Promote the integration of aviation and high-speed rail
Successful airports are reinventing themselves as multimodal mobility hubs, where road, rail, and maritime networks intersect with air transportation. As the examples of Shanghai Hongqiao and Beijing Daxing reveal, China is quickly becoming a global leader in the integration of aviation and high-speed rail. But Chinese airports—and Chinese airlines—need to do more if they want these intermodal hubs to reach their full potential.
A look abroad offers a few clues on how to do that. For example, the German airline Lufthansa operates an online ticketing platform where customers can combine air and rail journeys within a single purchase. On busy train routes, the airline provides dedicated seating for air-rail transfer passengers in branded Lufthansa carriages. Switzerland’s railway authority allows air travelers to deposit their baggage at train stations, which is then checked through to their final destination. Getting rid of luggage at the start of the journey increases the speed and efficiency of passenger flows, and makes passengers more likely to purchase goods and services along the way.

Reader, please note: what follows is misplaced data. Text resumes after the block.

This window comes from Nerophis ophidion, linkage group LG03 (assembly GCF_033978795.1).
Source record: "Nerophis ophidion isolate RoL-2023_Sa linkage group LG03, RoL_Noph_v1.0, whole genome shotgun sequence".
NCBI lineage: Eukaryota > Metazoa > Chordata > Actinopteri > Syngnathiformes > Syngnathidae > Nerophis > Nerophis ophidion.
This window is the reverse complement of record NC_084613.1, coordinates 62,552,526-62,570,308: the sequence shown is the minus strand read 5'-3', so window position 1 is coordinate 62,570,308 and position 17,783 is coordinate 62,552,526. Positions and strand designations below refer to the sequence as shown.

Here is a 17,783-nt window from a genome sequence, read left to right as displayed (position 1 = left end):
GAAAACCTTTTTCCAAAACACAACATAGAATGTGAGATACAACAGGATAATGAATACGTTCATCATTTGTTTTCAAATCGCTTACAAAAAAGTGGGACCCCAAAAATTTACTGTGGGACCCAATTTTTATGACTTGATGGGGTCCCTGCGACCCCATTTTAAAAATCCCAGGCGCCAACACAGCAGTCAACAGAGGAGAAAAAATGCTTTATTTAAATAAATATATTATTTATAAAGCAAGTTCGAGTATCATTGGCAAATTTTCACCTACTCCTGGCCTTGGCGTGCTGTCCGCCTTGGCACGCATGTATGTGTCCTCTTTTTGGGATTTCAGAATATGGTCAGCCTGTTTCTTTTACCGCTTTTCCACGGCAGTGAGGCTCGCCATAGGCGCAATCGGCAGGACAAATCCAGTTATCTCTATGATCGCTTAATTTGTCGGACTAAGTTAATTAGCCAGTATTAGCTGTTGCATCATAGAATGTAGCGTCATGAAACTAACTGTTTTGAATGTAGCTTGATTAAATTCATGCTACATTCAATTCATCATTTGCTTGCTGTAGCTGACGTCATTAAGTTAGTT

Overall, this air-rail integration will be good for Chinese airports, who can increase their throughput and grow their catchment area through high-speed connections on the ground. And by shifting some short-haul traffic to high-speed rail, airports can free up airside capacity for more lucrative medium- and long-haul flights. But resistance from airlines, along with poor coordination between air and land transport ministries, may pose significant challenges. In response, successful airports will develop pilot programs that promote new forms of cooperative governance, cross-investment, and profit-sharing across transport sectors.